Metamorphosis and the conflicting claims of two worlds are at the heart of this collection, as when the selkie in the title poem attempts to resist the call of her suppressed nature:

in the chill that presses
itself under the door,
an insinuating ghost.

Sometimes the focus is on the severing of the umbilical cord, from the mournful parents of ‘The Doe-Girl’, who catch only occasional ‘glimpses’ of her since she metamorphosed into a deer, to the overtly sexual ‘The Seeds Of The Pomegranate’, where Persephone tells Hades:

My mother scours the city
as we lie here. I am lost to her light.
My mouth is full of your gift.

Unhealthy, possessive, coercive relationships put in plenty of appearances, from Isis in ‘Osiris’, frustrated that she cannot possess her husband’s heart (‘That little red thing has hopped off / with a mind of its own’) to Bluebeard describing his ability to ‘differentiate from other paleness / the paleness that wants to be darkened’ and ‘the paleness that wants to be darkened’ of willingly blind victims who collude in their own abuse becomes a recurrent motif.

The eponymous heroine of ‘Snow White’ owns, ‘I have feared the body, its unmanageable reds’ and those fearsome, ‘unmanageable reds’ are ever present in this collection. Kisses ‘scald and mark’, The Butcher’s Wife tells of how her husband’s hands on her body ‘smell like blood, a rusty vehemence / infecting the heat of the bedroom,’ and, yet, ultimately, the terrifying riskiness of carnality is shown as being what makes us truly alive: in ‘Peter, The Wild Boy’, the men who have ‘never heard their own blood / ticking, ticking’ are ‘ignorant / men like children’.

Coles is a doyenne of the oxymoron and uses them to great effect to present desire and disgust, eroticism and danger, love and abuse, as inextricably entwined: a pomegranate (and, by extension, a woman’s vagina) is a ‘grisly mass of jewels’; Persephone thinks of the ‘cysts beading’ her body; the self-deluded third wife of Bluebeard boasts of ‘bruises the colour of doves, / the size of petals’.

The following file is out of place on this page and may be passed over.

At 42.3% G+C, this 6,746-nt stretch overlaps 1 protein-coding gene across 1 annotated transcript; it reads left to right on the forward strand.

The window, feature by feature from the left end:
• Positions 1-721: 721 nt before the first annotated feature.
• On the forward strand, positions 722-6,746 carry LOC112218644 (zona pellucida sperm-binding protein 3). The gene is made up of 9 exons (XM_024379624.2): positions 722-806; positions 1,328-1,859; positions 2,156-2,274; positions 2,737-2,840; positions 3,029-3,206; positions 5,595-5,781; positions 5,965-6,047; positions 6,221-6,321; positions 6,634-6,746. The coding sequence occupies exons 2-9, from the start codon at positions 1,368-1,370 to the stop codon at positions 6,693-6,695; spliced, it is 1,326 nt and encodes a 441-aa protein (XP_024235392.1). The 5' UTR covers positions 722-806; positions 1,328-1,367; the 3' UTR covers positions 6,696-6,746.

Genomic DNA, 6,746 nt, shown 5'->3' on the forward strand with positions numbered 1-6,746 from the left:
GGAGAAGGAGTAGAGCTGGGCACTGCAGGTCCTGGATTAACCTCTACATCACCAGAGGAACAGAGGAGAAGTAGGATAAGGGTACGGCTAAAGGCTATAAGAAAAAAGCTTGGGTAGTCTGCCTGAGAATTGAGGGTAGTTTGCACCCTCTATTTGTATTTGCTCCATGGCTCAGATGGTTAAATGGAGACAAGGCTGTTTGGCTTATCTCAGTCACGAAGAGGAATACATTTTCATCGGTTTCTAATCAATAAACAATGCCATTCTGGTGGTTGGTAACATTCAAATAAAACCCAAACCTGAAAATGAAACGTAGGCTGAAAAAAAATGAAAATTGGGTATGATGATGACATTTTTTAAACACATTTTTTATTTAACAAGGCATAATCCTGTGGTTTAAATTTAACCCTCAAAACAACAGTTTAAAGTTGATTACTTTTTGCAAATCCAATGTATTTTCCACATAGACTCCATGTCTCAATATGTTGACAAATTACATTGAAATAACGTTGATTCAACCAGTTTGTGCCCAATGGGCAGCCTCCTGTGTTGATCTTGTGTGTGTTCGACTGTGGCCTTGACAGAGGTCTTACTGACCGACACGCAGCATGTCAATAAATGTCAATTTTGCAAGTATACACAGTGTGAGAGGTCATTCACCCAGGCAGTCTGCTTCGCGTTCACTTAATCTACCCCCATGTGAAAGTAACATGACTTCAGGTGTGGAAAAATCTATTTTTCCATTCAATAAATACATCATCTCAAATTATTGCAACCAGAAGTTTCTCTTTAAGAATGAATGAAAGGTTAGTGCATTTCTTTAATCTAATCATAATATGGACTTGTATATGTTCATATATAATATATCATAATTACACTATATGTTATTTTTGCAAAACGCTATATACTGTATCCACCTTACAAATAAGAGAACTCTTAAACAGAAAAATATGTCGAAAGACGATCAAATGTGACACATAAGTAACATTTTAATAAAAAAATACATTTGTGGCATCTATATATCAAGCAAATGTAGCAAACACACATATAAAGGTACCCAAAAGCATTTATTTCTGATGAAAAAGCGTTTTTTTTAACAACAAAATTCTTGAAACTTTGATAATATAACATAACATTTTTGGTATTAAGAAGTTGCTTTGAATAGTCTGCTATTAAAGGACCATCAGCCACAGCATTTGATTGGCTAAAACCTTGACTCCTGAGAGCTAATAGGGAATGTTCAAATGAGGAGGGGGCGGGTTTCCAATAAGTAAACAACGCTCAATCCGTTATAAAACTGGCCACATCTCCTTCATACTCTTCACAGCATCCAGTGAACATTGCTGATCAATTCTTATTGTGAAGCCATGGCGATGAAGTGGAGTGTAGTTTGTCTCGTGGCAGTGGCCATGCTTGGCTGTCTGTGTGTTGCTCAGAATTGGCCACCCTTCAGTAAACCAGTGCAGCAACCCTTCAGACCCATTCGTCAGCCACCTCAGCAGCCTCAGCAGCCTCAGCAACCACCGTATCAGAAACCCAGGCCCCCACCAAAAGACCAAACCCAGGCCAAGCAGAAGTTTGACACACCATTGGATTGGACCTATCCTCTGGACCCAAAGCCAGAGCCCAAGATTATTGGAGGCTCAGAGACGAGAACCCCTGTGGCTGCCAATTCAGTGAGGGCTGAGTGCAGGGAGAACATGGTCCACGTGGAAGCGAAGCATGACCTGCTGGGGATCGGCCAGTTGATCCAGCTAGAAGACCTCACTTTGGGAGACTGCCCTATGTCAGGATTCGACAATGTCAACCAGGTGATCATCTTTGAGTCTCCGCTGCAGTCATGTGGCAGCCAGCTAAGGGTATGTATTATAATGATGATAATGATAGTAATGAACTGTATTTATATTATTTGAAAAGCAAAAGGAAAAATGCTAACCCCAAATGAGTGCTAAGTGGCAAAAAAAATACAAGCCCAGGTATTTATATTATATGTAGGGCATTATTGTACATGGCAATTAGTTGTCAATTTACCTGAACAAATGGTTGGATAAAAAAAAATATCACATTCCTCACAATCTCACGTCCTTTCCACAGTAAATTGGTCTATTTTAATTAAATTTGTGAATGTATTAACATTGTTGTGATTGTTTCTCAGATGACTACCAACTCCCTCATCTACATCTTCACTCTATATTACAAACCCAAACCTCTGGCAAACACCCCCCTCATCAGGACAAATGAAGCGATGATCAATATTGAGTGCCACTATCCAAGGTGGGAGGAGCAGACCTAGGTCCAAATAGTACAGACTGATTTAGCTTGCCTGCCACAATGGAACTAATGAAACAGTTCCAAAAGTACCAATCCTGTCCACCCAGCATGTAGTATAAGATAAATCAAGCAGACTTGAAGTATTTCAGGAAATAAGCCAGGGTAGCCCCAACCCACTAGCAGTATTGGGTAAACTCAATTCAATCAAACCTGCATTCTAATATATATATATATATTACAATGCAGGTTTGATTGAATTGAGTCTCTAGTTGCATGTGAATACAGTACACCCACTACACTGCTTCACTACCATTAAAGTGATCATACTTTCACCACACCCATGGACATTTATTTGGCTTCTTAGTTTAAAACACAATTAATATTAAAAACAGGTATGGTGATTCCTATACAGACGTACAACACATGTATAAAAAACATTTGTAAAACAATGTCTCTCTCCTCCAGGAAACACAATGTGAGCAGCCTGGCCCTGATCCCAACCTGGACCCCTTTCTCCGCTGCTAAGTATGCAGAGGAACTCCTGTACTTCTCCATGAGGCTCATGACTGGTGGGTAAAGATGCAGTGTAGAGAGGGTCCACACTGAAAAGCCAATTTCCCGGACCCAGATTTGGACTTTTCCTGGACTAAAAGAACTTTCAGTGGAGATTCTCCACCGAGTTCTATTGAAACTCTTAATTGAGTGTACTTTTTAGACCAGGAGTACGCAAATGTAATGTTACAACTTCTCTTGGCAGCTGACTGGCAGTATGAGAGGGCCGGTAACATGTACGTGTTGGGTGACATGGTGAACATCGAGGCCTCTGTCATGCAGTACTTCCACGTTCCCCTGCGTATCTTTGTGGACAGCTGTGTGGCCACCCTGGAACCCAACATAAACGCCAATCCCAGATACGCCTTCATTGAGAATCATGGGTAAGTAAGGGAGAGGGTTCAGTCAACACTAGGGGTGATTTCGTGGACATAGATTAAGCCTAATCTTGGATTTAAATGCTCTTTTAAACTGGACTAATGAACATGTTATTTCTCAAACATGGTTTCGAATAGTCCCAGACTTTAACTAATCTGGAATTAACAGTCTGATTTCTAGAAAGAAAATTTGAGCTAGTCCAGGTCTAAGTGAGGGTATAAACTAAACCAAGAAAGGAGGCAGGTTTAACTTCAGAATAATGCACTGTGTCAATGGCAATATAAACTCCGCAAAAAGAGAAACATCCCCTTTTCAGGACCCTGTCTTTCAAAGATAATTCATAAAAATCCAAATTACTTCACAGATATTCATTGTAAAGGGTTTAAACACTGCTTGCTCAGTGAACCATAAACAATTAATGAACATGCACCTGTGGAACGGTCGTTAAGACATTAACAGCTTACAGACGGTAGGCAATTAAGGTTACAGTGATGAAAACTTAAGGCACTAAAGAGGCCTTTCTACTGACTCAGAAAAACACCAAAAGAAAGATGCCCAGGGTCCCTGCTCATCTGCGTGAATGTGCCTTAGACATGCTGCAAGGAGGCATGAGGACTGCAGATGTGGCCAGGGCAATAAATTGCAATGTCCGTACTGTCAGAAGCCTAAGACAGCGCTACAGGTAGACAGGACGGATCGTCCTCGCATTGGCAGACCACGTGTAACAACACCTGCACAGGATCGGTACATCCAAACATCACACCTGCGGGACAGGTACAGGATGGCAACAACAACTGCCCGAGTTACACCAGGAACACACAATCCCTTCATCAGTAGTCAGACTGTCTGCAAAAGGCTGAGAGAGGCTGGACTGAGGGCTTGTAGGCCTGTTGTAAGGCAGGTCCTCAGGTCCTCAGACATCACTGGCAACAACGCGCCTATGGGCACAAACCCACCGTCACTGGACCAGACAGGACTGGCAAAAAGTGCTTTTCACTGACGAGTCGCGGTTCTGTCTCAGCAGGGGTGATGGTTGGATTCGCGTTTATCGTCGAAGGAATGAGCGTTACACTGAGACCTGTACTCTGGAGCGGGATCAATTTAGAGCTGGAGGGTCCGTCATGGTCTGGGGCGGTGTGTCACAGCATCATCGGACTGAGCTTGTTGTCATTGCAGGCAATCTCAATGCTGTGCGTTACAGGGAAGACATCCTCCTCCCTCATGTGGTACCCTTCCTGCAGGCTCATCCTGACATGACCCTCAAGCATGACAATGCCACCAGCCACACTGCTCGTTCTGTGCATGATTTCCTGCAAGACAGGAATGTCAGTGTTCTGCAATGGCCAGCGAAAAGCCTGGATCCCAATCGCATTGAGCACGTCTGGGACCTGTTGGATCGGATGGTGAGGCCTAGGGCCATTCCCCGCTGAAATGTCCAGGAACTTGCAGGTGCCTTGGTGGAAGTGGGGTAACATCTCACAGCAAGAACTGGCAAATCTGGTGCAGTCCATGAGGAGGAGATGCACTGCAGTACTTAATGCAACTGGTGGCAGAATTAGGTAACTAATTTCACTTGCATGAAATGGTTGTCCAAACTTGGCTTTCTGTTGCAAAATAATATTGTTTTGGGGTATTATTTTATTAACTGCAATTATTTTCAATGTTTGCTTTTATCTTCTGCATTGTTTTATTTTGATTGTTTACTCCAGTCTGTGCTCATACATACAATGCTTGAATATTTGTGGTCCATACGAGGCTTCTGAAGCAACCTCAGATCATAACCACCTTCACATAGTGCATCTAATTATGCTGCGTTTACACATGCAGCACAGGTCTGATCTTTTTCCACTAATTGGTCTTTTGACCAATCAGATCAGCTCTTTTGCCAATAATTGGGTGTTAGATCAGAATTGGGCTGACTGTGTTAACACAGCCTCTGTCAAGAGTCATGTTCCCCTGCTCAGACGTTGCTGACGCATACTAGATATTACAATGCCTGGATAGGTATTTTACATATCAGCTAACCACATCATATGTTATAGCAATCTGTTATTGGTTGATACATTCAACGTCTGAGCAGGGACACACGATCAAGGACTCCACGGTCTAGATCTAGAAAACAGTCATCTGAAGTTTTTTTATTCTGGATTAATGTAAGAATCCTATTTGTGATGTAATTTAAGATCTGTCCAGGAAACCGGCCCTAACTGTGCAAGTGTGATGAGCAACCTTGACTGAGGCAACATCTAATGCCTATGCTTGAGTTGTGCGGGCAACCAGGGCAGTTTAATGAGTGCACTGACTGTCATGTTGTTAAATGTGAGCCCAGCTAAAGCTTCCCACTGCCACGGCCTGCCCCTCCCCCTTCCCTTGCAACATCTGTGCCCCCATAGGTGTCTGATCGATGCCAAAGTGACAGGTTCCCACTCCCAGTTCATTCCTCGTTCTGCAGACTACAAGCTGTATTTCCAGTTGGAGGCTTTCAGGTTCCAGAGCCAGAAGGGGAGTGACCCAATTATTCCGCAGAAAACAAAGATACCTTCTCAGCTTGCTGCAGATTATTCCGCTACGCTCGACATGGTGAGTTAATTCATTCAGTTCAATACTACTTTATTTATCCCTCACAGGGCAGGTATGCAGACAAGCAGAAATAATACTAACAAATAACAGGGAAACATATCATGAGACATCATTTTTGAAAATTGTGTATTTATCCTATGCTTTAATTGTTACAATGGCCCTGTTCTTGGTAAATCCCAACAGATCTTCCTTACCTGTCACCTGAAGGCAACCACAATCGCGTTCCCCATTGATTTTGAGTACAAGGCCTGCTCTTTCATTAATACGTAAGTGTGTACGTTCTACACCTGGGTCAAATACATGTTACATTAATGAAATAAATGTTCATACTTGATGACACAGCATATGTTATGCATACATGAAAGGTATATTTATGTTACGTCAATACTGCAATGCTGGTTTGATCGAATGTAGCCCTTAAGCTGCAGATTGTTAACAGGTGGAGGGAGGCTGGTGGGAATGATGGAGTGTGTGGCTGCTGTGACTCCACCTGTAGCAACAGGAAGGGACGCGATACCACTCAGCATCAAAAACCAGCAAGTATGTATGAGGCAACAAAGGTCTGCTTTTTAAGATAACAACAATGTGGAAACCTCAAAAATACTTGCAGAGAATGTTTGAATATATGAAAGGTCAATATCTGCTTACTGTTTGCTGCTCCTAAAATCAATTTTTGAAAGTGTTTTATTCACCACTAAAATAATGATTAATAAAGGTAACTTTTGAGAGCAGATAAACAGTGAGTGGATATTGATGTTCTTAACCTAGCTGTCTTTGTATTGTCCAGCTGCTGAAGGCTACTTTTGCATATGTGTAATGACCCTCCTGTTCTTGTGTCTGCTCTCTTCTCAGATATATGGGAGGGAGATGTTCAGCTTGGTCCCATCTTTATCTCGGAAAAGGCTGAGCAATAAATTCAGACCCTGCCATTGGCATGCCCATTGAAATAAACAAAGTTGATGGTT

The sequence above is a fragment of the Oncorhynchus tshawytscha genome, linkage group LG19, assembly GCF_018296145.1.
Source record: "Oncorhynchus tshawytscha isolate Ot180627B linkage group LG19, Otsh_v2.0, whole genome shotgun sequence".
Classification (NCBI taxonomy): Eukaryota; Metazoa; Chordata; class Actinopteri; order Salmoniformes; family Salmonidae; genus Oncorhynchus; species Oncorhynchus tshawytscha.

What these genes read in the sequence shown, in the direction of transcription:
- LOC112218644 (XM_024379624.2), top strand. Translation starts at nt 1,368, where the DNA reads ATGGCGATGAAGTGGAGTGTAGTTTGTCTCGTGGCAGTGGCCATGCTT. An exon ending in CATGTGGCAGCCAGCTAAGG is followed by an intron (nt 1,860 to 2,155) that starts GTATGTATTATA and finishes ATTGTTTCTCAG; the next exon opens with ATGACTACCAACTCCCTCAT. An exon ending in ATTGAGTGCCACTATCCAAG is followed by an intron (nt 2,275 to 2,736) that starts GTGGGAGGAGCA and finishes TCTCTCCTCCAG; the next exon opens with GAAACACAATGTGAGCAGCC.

On first reading, it was Coles’s quirky, Gothic imagination that had me, but on subsequent reads the subtlety of her crafting and the high standard of her technical control increasingly impressed. Never formulaic or metronomic, these poems are nonetheless written with expert understanding of traditional formal structures and the decision to deviate from them is always a clearly thought through artistic choice, not the lazy ineptness of someone who unthinkingly reaches for free verse as a default. The regularity of the pentameter quatrains which she chooses for ‘Morrigan’ creates an appropriately claustrophobic sense of intensity, in combination with heavy use of consonance and syntactic parallelism, while the erratic line lengths and jerky rhythm of ‘The Doe-Girl’ convey the subject’s nervy skittishness. The rhythmic structure of ‘Black Annis’ is eccentric and complex, but each stanza follows the same non-conventional pattern, as befits a dramatic monologue from the viewpoint of a mythical bogeywoman whose monstrous lifestyle has its own internal rationale.

Sound patternings create distinctive texturing, as in the guttural, Norse-heavy diction of ‘Homunculus’:

Your words are scraped from gutters, dregs of bottles.
You strut like a cock on a muckheap, crow and cackle.
You’re red of wattle, feet scabby as a pigeon’s.

This tension between the maverick, crackpot originality of Coles’s subject matter and the rigorous discipline of her crafting is what gives this chapbook its driving nervous energy.

Melanie Branton lives in North Somerset and has worked as a teacher, an assistant theatre director and a full-time carer. She has had poems in a variety of journals, including The Interpreter’s House, Prole and Obsessed With Pipework and her first collection of poetry, My Cloth-Eared Heart was published by Oversteps Books in 2017.

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Pam Zinnemann-Hope’s Foothold reviewed by Stephen Boyce

Foothold by Pam Zinnemann-Hope. £9.99. Ward Wood Publishing.  ISBN 978-1-908742-65-0

Time spent with Pam Zinnemann-Hope’s new collection, Foothold, is time well spent. At first sight domestic and personal, these tender and unshowy poems unfold gently and at leisure to reveal the poet’s deep affection for the landscape and culture of West Dorset (Hardy, Eggardon Hill, Lyme Bay), and for her “long lived love”, composer husband, Peter.